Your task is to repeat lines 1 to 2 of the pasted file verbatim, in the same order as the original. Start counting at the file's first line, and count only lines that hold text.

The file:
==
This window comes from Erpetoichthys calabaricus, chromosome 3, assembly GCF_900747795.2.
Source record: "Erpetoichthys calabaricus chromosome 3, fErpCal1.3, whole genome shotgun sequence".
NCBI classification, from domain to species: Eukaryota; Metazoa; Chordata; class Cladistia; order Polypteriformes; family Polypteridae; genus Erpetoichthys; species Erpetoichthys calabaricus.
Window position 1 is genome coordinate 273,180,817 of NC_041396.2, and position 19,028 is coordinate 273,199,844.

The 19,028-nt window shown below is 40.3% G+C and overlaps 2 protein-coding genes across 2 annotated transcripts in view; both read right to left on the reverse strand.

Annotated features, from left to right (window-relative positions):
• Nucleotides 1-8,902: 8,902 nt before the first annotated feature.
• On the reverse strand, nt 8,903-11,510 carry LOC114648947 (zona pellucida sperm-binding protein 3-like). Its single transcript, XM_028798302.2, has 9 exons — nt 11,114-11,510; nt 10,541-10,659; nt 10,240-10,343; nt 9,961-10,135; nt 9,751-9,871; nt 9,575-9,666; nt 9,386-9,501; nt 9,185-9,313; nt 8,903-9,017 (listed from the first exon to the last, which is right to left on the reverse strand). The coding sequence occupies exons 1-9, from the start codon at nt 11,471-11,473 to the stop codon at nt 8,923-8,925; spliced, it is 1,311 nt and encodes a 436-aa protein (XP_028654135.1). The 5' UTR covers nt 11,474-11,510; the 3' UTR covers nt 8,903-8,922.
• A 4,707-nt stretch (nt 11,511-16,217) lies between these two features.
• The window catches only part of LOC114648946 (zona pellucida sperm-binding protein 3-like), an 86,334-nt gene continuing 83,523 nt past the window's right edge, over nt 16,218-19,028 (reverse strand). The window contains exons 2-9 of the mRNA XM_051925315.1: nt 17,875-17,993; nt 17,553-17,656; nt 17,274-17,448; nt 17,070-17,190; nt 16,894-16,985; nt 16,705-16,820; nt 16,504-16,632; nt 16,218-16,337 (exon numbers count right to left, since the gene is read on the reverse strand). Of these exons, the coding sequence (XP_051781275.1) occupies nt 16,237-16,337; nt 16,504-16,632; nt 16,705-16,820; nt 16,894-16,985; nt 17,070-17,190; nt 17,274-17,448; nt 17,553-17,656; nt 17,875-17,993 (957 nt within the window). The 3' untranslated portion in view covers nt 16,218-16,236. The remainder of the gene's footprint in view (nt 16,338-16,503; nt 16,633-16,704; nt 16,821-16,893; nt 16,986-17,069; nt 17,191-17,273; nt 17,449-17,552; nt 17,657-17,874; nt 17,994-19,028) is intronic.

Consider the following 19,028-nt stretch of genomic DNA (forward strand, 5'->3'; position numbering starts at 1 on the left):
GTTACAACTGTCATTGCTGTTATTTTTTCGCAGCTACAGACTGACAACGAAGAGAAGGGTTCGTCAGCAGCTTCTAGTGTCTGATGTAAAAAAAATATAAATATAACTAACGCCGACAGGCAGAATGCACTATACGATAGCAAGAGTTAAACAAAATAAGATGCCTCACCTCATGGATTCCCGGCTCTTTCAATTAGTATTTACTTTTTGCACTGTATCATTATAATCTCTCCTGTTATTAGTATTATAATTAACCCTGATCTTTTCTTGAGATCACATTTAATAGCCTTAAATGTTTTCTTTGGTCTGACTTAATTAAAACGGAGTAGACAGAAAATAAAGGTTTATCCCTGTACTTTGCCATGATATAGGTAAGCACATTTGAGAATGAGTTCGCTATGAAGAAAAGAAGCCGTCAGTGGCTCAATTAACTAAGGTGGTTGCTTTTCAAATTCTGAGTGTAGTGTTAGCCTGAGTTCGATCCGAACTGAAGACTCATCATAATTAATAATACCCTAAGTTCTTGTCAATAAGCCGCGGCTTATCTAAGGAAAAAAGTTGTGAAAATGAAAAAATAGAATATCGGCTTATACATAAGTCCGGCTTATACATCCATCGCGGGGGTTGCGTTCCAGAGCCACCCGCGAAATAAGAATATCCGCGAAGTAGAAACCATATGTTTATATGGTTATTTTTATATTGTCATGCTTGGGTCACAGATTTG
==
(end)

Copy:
This window comes from Erpetoichthys calabaricus, chromosome 3, assembly GCF_900747795.2.
Source record: "Erpetoichthys calabaricus chromosome 3, fErpCal1.3, whole genome shotgun sequence".